Part 1 – Basic Principles
Do you want to know a secret? The way you train on lockdown doesn’t make that much difference to the shape you end up in. Yes, usually if you go on half-marathons for fun on a Wednesday evening as opposed to squatting your 3-rep max you will end up with a different body-type, but neither of those is possible for most on lockdown. Yes, if you train for 5 minutes as opposed to 50 each day you won’t build as much muscle. We’re making that statement under the assumption that you’ve been sensible and followed our Ultimate Guide to Building your own Home Training Program.
When you look at physique competitors (or “bodybuilders”), the people in the world looking to build their ultimate form, their training changes very little depending on whether they’re trying to bulk or cut. When they are in a muscle-building phase, they will do whatever training program that research and experience (plus a pinch of personal preference) has shown them will elicit the largest muscle gain response. When they are trying to lose body fat, they will do pretty much the same training programming, just with lower expectations on the strength & hypertrophy gains they will manage to acquire.
So, what changes? You should have guessed it by now; their food. When they are trying to build muscle, they eat in a calorie surplus. The fact that their body is consuming more energy than it requires just to operate allows them to make “gains”. If they weren’t causing incremental stimulus to their muscles that resulted in a repair & grow response (see our article How Personal Trainers Build Muscle), the extra energy would be stored as fat. However, because their muscles need to adapt to the stress they’re being put under, the energy is used for growth.
When they are trying to cut fat, they then move into a caloric deficit. At this point, the goal is to lose fat whilst maintaining as much of the gained muscle as possible. If the deficit is gradual, and they keep providing enough stimulus to the muscle to ensure the body doesn’t think it can afford to start breaking down muscle tissue for energy, the body will look towards fat tissue to compensate for the missing calories in its daily needs.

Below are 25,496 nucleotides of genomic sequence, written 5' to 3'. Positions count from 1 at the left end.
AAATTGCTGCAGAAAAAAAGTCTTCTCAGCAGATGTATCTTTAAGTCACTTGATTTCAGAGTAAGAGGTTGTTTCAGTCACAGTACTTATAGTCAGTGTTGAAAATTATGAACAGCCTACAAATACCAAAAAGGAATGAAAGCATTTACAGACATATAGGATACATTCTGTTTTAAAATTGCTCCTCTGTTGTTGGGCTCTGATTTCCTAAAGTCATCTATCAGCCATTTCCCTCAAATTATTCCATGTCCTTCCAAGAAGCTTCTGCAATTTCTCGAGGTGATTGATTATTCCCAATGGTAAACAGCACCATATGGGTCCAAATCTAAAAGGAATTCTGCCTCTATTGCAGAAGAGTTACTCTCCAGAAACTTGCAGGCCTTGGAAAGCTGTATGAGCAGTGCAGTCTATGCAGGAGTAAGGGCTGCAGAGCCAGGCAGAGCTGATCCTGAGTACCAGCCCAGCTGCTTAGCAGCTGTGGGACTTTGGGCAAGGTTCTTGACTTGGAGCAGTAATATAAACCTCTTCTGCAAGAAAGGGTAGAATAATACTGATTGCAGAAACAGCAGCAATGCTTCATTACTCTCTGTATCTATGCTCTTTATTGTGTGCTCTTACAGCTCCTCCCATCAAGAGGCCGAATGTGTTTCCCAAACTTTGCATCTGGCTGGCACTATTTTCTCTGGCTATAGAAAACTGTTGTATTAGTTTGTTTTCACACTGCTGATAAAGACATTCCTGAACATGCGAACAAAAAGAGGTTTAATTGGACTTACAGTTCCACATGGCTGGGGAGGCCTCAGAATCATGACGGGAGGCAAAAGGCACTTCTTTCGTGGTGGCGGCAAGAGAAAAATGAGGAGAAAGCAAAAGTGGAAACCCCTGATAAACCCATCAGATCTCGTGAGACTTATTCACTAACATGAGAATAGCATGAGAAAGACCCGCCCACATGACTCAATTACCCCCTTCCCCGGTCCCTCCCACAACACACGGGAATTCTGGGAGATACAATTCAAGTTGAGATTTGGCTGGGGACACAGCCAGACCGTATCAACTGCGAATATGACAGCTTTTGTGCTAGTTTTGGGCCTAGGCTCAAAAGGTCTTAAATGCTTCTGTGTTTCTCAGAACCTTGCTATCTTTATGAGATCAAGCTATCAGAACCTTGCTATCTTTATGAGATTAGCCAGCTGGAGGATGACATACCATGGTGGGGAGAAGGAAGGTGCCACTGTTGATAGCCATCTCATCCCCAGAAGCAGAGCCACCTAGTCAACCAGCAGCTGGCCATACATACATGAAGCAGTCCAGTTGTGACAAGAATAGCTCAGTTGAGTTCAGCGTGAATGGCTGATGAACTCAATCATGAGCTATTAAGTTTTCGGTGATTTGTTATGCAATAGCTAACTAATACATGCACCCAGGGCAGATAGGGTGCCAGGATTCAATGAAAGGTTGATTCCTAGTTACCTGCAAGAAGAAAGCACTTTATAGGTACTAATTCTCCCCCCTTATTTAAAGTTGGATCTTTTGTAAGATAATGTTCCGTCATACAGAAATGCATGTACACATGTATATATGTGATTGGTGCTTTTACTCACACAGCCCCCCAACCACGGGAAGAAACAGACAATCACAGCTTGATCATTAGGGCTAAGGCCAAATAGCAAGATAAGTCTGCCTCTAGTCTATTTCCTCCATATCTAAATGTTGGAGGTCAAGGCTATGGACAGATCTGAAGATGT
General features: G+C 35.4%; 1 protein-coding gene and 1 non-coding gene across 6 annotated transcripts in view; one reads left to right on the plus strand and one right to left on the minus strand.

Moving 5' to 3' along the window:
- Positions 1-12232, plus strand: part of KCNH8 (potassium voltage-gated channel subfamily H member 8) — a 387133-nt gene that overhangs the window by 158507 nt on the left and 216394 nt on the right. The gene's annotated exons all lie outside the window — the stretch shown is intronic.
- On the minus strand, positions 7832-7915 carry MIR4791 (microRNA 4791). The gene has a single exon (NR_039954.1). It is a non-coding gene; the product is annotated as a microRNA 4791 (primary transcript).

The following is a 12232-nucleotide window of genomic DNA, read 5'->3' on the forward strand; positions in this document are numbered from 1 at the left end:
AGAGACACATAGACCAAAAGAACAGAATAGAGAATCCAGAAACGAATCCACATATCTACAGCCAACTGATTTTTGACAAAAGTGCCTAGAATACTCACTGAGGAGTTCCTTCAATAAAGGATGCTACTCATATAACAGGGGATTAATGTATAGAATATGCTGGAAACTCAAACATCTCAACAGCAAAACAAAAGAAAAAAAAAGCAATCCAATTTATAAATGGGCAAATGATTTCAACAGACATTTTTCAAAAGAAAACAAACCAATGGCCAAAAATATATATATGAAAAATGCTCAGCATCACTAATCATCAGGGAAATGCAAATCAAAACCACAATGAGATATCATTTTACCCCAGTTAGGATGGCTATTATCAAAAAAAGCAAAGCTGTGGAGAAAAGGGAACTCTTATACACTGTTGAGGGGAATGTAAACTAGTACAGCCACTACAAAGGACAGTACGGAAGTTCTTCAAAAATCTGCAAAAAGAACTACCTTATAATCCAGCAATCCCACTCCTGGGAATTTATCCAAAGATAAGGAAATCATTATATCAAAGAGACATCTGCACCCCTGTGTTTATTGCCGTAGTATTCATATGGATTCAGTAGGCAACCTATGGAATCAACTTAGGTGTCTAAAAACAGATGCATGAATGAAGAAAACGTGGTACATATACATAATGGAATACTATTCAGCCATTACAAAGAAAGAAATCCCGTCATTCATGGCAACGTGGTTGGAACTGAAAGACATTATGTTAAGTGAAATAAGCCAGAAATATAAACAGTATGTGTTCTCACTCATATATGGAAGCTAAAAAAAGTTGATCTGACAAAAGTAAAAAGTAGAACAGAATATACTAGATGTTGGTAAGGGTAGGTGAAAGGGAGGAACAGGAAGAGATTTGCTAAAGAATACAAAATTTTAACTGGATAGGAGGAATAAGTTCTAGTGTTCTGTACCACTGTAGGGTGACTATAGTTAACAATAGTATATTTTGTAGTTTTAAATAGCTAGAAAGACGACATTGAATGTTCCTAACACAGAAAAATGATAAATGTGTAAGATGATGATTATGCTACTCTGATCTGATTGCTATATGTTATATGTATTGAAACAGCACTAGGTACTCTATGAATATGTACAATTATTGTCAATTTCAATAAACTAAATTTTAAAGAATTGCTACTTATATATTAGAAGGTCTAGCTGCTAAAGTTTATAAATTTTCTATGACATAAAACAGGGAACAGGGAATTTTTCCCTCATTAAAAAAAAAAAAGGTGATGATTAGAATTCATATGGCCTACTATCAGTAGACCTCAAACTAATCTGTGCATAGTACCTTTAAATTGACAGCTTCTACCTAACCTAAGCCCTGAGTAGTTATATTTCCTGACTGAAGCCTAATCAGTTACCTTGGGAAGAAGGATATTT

In general, their daily protein intake will remain the same, and when in a deficit they will cut their carbs and fats, the ratio of which is completely person-dependent, as everyone operates best on different energy sources. When they are in a surplus they will push both of these energy sources up to increase their total energy intake. Where on the calorie surplus or deficit scale you need to be is very dependent upon your goals, but if you feel like you’ve never been able to achieve that muscle-gain or fat-loss that you aspire to, maybe it’s time you did a bit of tracking. If you read our blog post “Consistent Weight Loss: Explained”, you’ll find our guide to using online calculators to find your baseline calorie requirement, and then how to tailor your calorie intake for weight loss accordingly over time. The muscle building formula just requires you to swap the recommended percentage deficit into a surplus.
If weight loss is your goal, one of the main problems you’ll be having at the moment is that one of your three key calorie burners is missing: NEAT, Non-Exercise Activity Thermogenesis. This is a fancy way of saying “everything you do that involves getting out of bed or off the sofa, not including your work-out”. Usually, this includes the hustle and bustle of your commute, walking to meetings in or around your office, going for lunch, etc. All of that is now gone and your commute involves walking from your bed to your living room.
The most common way to measure your NEAT is by using a step-counter and it’s a pretty effective way of doing so. With the world’s THIRD LOWEST average daily step-count, it’s no wonder Malaysia has such obesity rates. Anyone who has a wearable will have seen theirs plummet recently and maintaining this number is the key to ensuring you can keep eating your usual 3 meals a day whilst if you’re trying to build as much muscle as possible, you needn’t worry as much about NEAT, depending on whether you’re also concerned about staying lean. Moving less makes creating a significant surplus much easier, but overdo it and you could end up also putting on more fat than you’re comfortable with. It’s a personal thing that you need to figure out according to your goals, and we’ll discuss this in Part II.